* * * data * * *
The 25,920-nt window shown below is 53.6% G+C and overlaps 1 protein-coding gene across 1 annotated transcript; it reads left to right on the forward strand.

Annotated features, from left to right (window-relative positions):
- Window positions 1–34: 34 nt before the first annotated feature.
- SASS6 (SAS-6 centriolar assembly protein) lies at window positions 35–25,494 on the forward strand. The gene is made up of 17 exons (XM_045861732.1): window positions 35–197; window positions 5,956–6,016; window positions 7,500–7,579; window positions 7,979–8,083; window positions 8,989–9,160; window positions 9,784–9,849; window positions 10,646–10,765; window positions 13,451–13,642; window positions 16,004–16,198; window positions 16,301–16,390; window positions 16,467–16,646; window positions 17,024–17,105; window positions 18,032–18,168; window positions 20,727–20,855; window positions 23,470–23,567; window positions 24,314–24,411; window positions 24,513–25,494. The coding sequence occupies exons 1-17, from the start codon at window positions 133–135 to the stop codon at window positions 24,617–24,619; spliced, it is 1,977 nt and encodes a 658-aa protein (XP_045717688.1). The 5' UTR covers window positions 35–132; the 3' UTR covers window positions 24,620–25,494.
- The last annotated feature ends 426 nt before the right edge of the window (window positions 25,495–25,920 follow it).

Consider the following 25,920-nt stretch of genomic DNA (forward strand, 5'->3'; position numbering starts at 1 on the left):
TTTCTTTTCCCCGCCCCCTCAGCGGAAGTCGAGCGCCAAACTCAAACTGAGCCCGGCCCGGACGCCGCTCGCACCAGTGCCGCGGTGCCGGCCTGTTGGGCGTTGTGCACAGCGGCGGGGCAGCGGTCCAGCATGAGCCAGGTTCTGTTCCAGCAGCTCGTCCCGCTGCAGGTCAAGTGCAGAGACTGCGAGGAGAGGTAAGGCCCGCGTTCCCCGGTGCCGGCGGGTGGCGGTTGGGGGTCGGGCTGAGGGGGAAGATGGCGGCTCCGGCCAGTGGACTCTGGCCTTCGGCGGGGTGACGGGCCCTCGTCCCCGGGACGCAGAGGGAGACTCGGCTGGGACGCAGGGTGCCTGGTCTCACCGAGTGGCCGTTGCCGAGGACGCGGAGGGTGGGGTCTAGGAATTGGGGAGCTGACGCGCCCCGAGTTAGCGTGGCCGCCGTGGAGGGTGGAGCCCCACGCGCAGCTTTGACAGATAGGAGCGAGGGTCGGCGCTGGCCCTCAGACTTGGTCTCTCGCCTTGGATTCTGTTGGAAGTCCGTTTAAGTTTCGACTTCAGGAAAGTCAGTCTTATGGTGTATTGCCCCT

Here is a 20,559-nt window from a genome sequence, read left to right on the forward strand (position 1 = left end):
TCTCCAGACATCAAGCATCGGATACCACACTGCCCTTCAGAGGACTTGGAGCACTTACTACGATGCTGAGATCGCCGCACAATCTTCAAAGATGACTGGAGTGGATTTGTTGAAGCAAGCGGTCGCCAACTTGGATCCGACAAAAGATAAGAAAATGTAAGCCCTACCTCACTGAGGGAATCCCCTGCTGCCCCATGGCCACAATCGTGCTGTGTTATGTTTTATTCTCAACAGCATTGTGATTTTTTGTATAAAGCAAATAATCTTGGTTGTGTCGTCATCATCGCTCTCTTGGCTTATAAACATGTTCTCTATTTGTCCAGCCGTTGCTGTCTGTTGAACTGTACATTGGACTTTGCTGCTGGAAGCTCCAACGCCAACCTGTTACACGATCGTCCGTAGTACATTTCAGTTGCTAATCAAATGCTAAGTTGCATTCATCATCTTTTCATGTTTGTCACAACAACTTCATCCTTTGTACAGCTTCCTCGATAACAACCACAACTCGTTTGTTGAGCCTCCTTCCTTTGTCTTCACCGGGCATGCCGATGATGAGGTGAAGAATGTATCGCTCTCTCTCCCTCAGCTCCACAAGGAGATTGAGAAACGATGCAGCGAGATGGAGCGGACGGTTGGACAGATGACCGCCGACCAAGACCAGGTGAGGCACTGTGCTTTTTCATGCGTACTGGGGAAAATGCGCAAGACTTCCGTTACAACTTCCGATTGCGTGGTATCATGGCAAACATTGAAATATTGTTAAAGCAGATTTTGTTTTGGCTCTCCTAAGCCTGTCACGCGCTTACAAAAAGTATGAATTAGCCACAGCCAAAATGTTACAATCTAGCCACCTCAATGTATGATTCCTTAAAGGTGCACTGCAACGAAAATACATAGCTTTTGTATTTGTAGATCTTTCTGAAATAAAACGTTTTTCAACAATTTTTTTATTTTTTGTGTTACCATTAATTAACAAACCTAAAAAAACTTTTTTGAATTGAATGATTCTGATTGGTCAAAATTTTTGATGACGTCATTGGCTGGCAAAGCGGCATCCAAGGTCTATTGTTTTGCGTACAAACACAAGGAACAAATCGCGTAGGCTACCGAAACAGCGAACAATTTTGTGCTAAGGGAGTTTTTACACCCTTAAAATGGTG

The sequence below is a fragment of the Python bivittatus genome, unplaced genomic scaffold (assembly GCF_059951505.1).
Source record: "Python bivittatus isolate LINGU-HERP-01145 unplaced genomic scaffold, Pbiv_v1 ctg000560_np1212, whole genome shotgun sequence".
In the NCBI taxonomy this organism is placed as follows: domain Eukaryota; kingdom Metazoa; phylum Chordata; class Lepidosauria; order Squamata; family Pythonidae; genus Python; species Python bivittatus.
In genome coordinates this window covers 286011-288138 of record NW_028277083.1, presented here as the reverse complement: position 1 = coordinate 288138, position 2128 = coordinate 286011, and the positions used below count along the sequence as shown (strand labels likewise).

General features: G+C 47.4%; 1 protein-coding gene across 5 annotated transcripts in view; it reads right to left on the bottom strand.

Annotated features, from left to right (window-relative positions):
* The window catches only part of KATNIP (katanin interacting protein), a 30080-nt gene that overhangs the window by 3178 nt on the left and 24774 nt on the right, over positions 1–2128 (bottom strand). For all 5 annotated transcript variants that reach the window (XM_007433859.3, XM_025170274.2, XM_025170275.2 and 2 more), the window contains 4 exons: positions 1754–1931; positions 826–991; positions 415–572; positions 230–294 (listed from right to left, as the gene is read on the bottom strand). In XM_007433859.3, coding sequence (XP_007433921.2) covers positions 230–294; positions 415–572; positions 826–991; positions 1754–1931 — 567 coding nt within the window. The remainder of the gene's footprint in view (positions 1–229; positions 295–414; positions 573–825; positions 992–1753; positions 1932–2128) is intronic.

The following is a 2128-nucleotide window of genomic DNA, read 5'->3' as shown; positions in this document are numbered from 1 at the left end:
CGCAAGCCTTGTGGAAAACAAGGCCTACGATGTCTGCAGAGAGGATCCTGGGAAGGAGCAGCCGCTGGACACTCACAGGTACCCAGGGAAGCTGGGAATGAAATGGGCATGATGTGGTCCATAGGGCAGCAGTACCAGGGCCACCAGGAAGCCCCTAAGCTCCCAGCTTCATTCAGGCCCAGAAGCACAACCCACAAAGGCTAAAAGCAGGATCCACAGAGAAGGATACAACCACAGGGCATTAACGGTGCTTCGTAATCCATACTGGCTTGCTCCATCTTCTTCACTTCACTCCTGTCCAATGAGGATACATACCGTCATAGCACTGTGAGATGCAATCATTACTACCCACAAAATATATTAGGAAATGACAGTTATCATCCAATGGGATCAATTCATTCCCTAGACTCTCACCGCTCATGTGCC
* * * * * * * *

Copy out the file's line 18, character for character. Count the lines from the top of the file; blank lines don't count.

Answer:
CGCAAGCCTTGTGGAAAACAAGGCCTACGATGTCTGCAGAGAGGATCCTGGGAAGGAGCAGCCGCTGGACACTCACAGGTACCCAGGGAAGCTGGGAATGAAATGGGCATGATGTGGTCCATAGGGCAGCAGTACCAGGGCCACCAGGAAGCCCCTAAGCTCCCAGCTTCATTCAGGCCCAGAAGCACAACCCACAAAGGCTAAAAGCAGGATCCACAGAGAAGGATACAACCACAGGGCATTAACGGTGCTTCGTAATCCATACTGGCTTGCTCCATCTTCTTCACTTCACTCCTGTCCAATGAGGATACATACCGTCATAGCACTGTGAGATGCAATCATTACTACCCACAAAATATATTAGGAAATGACAGTTATCATCCAATGGGATCAATTCATTCCCTAGACTCTCACCGCTCATGTGCC